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Jeff Kolpack, Published December 10 2010

Maturing into a leader: Carrying the load is nothing new for Bison football defensive lineman Gratzek

Before football entered his popularity picture, Matthew Gratzek was known around Argyle, Minn., as one of the kids who would sell pumpkins, corn and potatoes in the community. It was the farm kid version of a Kool-Aid stand.

They planted the seeds, nourished the growth and saw it through to the consumer. Maturity, it seems, has followed the North Dakota State defensive lineman his entire life.

“He and his brother from a very early age were expected to carry their share of the load,” said Mark Kroulik, Gratzek’s football coach at Stephen-Argyle.

Gratzek has carried his share of the load with the Bison football team. Arguably the best defensive lineman in the Missouri Valley Football Conference, he is a poster child for how the Bison went from a 3-8 season of a year ago to Saturday’s Division I Football Championship Subdivision quarterfinal game at Eastern Washington.

Last year was just unacceptable, like selling a bad pumpkin on an Argyle street.

“Stephen and Argyle are farming communities and that’s the way of life,” Gratzek said. “Stuff has to get done, so you do it.”

If NDSU is the main course in his football career, Stephen-Argyle was a pretty good appetizer. The Storm won six Minnesota 9-man football titles since 2003 and Gratzek was part of a state record 76 consecutive victories.

They weren’t successful by accident, either.

The well-told story of players beginning football practice at 5:45 every morning is true. Gratzek seized the free time in the afternoon to either watch film or lift weights.

“He’s a self-driven person,” Cindy Gratzek said of her son. “That also goes for his class, which was very competitive but in a healthy way. They pushed each other in a positive way.”

So nothing about Gratzek had to be fixed when he enrolled at NDSU in 2006. He was the Stephen-Argyle class salutatorian. He played varsity football as a high school freshman, and Kroulik said he played three quarters of a state semifinal playoff game with a broken arm.

In Kroulik’s 37 years of coaching, nobody was better than Gratzek.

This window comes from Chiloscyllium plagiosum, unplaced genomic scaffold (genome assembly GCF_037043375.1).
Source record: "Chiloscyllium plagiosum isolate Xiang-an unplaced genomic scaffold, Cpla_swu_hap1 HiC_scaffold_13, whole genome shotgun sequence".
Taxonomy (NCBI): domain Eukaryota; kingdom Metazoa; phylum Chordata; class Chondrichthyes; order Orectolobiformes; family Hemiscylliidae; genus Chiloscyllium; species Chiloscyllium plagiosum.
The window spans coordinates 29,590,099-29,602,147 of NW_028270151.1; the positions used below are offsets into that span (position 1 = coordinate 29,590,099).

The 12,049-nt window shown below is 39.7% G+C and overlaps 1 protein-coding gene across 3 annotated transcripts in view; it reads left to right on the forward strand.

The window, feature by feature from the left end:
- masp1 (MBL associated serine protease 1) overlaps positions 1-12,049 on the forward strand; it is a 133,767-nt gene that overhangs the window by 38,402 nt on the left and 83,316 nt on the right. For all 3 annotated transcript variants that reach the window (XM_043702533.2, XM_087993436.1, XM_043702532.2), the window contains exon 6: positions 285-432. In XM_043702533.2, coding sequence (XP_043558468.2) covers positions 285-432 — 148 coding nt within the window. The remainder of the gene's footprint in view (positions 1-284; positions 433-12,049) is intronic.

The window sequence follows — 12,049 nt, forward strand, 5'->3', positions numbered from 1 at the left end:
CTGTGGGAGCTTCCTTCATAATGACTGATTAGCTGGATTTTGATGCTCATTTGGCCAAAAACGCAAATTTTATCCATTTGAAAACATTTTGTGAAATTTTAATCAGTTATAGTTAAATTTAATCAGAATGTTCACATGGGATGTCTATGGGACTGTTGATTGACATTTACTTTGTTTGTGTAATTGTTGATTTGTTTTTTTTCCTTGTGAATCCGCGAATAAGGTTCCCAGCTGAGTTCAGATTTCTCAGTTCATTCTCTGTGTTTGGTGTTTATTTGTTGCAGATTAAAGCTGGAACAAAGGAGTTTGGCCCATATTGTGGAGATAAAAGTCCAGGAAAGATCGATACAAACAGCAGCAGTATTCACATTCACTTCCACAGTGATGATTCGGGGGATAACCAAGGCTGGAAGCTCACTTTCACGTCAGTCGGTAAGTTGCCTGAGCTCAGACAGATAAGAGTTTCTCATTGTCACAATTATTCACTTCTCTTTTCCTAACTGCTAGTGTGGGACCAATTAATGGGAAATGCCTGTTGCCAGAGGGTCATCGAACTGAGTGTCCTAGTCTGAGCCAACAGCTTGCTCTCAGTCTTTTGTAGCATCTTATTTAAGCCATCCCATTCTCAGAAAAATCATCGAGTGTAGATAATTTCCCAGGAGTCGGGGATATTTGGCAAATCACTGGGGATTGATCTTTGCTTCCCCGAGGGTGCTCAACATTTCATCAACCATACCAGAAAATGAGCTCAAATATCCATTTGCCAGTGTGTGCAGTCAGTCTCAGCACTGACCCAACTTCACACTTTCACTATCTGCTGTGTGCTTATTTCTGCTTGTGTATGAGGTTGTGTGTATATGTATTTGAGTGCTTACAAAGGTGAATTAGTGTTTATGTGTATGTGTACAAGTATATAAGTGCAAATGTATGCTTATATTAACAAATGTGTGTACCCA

“And he certainly never carried any arrogance about him,” Kroulik said. “There was a confidence, but never an arrogance.”

Every day at NDSU, he showed up for practice or a game and did his job. It was no coincidence this year that the Bison defense struggled when he was out of the lineup with a knee injury.

Take one play in the second round win at Montana State last week. He cut off a Bobcats reverse in the backfield, and then eventually got the tackle on a receiver about 10 yards later.

He looked at home all day in the freezing temperatures and snow piled up around the Bobcat Stadium. The forecast for Saturday’s game is mostly cloudy and a high of 33 degrees.

“I really enjoy playing outside and I think a lot of guys on this team being from where we’re from enjoy that, too,” Gratzek said. “I remember playing a couple playoff games on the Iron Range where we wore tennis shoes instead of spikes because the ground was so hard.”

He’s 6-foot-2, 289 pounds and certain to at least get a pro football look. The scouts won’t have to question his work ethic.

“The last couple of seasons weren’t up to par to what is expected around here,” Gratzek said. “We got after it to make sure things got back to the way they should be.”

Gratzek said he wouldn’t mind returning to the farm life down the road. He wouldn’t mind continuing the season into mid-December, either.

“I don’t ever want it to end,” Cindy Gratzek said. “That’s what’s hard. I’m sure glad they’re having the season that they’re having because this playoff memory will be once in a lifetime.”


Forum reporter Jeff Kolpack can be heard on the Saturday Morning Sports Show, 9-11 a.m. on WDAY-AM (970). He can be reached at (701) 241-5546.

Kolpack’s NDSU media blog can be found at www.areavoices.com/bisonmedia